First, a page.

On the NewsHour this week, we’ll be looking at the impact of rising sea levels on Louisiana’s coast as part of our Coping with Climate Change series.

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Drijvende ‘apps’ in de stad,, Mar 2012

In the video of this week attention for Koen Olthuis, the founder of Waterstudio.NL . During the recent TEDx conference in the British Warwick, he argued for the use of water as a space in the city. He also shows the possibilities of floating construction.

He presents the future city as a kind of smartphone with floating ‘apps’. These are floating facilities such as restaurants and hotels, but also complete boulevards and parks. According to Olthuis, a city can be made much more flexible in this way, and focused on the current and future way of life.

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Koen Olthuis over Floating City Apps, Bouw en Wonen

Bouw en Wonen, Mar 2012

Koen Olthuis studied Architecture and Industrial Design at the Delft University of Technology. He is founder of the Dutch architectural firm Waterstudio.NL that specializes in floating structures to counter concerns of floods, which are both a local concern (since one-third of the Netherlands is reclaimed land) as well as a global one, due to the possible effects of climate change. In 2007 he was chosen as number 122 on TIME Magazine’s list of the most influential people in the world due to the worldwide interest in water developments. In his vision, today’s designers are an essential part of the climate change generation. New and expected climate effects, together with the pressure on space through urbanization, will push our design targets beyond the waterfront. This involves not only developing architectural concepts and typologies, but also a new sustainable way of dealing with water as well as a dynamic approach to city planning.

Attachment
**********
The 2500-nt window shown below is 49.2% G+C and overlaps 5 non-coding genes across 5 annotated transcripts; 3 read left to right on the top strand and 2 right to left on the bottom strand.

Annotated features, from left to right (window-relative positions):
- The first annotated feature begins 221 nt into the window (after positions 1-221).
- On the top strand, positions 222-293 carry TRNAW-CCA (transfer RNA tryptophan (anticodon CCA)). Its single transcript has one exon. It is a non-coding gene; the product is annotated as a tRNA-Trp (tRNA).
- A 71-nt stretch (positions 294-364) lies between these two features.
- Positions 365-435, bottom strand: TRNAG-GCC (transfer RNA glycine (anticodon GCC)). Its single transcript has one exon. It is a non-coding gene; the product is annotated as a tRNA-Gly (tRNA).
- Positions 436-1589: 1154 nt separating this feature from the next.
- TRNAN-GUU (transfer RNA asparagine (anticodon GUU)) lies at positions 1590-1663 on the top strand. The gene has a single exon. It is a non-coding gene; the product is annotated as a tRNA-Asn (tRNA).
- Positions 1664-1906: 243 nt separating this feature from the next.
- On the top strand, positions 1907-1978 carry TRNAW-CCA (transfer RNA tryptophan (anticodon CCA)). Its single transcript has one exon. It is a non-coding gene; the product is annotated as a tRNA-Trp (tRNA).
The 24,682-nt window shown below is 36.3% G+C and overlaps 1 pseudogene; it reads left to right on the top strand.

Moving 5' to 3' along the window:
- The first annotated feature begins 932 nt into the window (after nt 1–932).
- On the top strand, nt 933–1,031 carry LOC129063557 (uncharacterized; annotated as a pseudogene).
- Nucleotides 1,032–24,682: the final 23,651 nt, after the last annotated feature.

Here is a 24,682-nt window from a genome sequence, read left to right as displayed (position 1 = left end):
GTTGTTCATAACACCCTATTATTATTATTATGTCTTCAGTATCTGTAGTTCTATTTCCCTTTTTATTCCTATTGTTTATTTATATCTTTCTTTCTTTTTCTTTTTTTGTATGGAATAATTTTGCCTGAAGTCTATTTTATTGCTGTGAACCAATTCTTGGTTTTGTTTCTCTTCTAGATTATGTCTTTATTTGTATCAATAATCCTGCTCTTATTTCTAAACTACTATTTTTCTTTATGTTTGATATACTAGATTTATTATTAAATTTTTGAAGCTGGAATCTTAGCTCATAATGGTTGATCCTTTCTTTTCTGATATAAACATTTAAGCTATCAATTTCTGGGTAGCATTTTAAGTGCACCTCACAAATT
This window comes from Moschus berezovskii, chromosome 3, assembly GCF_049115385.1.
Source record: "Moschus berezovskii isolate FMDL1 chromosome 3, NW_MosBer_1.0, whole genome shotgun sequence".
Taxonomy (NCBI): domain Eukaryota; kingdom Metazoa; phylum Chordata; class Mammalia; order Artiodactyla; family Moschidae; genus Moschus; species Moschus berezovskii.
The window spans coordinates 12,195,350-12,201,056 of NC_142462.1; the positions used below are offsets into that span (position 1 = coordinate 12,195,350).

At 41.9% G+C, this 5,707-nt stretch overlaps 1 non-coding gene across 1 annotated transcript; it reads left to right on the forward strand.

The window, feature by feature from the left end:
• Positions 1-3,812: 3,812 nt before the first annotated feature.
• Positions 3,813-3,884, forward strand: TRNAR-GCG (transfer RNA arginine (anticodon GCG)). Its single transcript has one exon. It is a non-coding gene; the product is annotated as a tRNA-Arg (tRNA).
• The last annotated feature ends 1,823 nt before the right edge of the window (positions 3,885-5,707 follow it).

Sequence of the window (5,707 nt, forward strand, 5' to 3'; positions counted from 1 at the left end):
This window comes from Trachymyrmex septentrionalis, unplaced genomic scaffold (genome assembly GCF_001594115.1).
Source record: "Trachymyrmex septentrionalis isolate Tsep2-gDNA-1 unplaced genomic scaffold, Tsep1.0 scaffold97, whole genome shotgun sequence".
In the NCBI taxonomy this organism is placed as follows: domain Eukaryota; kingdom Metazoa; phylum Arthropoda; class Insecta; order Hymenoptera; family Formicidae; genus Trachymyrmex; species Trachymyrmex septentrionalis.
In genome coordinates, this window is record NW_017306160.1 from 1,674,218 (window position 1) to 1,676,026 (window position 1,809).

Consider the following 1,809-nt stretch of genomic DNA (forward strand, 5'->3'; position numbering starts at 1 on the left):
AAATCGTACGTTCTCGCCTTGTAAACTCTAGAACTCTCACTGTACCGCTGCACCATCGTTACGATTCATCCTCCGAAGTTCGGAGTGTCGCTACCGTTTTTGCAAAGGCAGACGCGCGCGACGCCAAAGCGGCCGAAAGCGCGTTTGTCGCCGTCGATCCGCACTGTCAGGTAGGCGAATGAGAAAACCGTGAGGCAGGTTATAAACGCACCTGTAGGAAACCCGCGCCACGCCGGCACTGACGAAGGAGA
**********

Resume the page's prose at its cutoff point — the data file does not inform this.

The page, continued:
By introducing new innovative concepts and visions we can achieve positive and sustainable architectural, urban, social and environmental results while dealing with water management problems at the same time.

With floating architecture we can create high-quality living space on water, offering equal comfort, cost of ownership and lifespan as traditional building methods. Moreover, using existing urban water as building ground offers space for new density, offering opportunities for cities worldwide to respond flexibly to climate change and urbanization.

The first city in which this vision is being developed, is The Westland, near The Hague in Holland. This project incorporates both floating social housing, floating islands, and floating apartment buildings.